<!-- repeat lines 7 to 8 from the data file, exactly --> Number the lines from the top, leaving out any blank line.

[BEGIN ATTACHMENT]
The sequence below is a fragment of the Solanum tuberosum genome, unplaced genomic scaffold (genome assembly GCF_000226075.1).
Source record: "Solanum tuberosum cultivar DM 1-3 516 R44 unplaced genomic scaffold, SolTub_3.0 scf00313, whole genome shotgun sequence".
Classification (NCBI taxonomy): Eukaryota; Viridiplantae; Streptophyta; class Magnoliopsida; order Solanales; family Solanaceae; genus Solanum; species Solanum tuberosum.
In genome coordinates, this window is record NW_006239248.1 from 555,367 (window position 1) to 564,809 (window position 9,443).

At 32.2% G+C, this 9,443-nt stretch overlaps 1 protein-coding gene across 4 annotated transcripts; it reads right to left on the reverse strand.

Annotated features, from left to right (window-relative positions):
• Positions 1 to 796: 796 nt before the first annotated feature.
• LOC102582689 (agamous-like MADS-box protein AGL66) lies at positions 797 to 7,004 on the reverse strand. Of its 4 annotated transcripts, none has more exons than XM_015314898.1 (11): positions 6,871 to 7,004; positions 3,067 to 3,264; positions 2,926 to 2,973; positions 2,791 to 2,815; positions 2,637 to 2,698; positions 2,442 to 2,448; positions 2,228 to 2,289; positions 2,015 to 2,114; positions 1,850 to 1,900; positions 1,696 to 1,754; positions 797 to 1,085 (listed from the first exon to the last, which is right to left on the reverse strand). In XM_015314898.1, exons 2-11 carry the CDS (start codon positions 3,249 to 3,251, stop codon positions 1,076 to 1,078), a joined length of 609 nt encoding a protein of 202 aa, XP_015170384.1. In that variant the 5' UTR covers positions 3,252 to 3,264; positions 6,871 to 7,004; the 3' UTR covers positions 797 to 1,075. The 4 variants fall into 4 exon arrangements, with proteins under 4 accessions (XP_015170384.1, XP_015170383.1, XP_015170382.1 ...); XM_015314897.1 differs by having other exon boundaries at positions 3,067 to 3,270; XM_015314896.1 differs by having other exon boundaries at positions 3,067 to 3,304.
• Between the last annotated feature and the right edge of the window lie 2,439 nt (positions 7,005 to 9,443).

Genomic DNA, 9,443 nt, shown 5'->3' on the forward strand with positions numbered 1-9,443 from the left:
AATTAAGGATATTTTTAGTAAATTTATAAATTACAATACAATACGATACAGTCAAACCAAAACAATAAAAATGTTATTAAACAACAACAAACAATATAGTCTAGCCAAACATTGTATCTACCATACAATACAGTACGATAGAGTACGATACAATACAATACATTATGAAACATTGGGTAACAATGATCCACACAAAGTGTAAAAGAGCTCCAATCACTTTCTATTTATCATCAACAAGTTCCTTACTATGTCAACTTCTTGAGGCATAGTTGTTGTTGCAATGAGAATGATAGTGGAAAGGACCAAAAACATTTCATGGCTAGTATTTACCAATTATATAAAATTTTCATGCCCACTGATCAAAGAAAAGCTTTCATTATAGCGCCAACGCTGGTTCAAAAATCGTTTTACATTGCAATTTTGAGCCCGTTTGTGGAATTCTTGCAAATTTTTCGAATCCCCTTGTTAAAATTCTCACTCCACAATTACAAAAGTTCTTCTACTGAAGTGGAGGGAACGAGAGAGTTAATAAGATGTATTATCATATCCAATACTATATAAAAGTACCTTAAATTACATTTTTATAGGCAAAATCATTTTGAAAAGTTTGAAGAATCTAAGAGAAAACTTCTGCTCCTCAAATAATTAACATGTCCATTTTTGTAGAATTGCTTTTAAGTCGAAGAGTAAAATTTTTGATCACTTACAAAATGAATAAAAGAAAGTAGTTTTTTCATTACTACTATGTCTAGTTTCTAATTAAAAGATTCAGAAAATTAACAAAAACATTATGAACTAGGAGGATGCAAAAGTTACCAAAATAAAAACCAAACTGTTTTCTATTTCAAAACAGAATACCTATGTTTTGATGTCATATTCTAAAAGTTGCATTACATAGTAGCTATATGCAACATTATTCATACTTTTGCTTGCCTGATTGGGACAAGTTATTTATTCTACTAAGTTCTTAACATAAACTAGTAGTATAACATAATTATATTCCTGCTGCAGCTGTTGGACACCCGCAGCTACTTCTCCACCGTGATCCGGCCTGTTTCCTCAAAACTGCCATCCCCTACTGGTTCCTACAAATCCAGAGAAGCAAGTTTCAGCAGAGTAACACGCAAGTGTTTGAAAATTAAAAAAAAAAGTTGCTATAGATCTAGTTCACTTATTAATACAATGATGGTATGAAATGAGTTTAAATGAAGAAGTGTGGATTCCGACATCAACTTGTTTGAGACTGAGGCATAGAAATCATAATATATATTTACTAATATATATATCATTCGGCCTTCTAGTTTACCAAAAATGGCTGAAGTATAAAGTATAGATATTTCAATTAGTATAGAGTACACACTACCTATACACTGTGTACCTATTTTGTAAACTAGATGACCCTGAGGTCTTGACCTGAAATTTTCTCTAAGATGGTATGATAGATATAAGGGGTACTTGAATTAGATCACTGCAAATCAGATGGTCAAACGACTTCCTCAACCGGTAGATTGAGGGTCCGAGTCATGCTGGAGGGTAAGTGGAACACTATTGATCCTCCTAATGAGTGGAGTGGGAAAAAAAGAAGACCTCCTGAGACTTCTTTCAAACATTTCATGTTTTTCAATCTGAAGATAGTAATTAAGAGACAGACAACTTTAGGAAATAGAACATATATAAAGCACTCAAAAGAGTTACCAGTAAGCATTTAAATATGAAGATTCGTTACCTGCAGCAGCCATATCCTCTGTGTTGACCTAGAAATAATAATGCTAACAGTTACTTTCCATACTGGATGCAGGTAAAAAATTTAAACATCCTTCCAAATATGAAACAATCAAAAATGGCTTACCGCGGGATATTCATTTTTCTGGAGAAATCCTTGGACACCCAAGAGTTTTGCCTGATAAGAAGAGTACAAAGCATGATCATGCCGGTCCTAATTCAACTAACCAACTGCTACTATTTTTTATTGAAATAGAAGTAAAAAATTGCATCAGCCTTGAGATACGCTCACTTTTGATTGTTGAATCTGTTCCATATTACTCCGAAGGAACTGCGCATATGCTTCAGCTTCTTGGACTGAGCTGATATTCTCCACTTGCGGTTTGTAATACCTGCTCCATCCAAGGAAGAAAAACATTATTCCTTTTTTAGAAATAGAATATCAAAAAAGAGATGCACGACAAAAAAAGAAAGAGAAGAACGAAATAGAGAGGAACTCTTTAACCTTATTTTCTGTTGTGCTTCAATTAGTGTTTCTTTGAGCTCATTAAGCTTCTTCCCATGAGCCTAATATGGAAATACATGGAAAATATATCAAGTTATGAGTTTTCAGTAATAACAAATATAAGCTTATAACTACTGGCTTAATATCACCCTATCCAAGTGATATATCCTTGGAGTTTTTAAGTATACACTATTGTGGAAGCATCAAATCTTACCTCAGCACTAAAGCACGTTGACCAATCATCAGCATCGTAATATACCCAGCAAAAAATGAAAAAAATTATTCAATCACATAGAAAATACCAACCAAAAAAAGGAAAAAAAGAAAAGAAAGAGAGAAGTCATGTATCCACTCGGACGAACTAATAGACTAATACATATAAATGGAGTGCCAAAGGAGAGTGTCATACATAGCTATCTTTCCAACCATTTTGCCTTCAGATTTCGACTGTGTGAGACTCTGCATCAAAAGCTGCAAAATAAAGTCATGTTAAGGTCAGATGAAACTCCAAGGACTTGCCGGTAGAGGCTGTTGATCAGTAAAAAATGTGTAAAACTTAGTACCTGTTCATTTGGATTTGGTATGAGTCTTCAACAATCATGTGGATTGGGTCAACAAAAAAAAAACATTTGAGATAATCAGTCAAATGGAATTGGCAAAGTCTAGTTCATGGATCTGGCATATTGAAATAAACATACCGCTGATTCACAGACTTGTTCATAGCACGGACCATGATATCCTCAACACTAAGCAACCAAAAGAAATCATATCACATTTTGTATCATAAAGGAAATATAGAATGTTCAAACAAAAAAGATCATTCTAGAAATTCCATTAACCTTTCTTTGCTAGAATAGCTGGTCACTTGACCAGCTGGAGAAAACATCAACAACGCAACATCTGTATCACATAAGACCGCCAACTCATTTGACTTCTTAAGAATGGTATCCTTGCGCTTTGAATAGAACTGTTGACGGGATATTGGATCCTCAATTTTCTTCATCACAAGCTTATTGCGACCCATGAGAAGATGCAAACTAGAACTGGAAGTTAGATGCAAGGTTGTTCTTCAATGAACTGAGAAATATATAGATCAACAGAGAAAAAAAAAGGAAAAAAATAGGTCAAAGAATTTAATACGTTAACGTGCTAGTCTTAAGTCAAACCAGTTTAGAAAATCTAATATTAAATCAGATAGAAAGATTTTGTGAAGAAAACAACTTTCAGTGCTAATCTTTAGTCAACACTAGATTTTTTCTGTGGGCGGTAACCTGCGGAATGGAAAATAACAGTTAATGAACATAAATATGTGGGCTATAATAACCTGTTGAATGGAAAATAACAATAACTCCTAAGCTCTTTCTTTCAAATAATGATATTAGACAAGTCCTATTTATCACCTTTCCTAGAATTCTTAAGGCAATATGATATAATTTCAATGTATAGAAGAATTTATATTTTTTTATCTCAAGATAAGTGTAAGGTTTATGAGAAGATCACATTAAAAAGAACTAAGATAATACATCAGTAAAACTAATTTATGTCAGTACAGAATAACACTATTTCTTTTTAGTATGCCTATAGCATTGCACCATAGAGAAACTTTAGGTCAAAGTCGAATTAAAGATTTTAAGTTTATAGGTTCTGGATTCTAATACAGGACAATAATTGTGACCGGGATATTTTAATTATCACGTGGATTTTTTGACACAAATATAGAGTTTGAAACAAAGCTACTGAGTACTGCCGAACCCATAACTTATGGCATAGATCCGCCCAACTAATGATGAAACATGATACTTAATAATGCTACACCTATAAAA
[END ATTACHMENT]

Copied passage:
• Positions 1 to 796: 796 nt before the first annotated feature.
• LOC102582689 (agamous-like MADS-box protein AGL66) lies at positions 797 to 7,004 on the reverse strand. Of its 4 annotated transcripts, none has more exons than XM_015314898.1 (11): positions 6,871 to 7,004; positions 3,067 to 3,264; positions 2,926 to 2,973; positions 2,791 to 2,815; positions 2,637 to 2,698; positions 2,442 to 2,448; positions 2,228 to 2,289; positions 2,015 to 2,114; positions 1,850 to 1,900; positions 1,696 to 1,754; positions 797 to 1,085 (listed from the first exon to the last, which is right to left on the reverse strand). In XM_015314898.1, exons 2-11 carry the CDS (start codon positions 3,249 to 3,251, stop codon positions 1,076 to 1,078), a joined length of 609 nt encoding a protein of 202 aa, XP_015170384.1. In that variant the 5' UTR covers positions 3,252 to 3,264; positions 6,871 to 7,004; the 3' UTR covers positions 797 to 1,075. The 4 variants fall into 4 exon arrangements, with proteins under 4 accessions (XP_015170384.1, XP_015170383.1, XP_015170382.1 ...); XM_015314897.1 differs by having other exon boundaries at positions 3,067 to 3,270; XM_015314896.1 differs by having other exon boundaries at positions 3,067 to 3,304.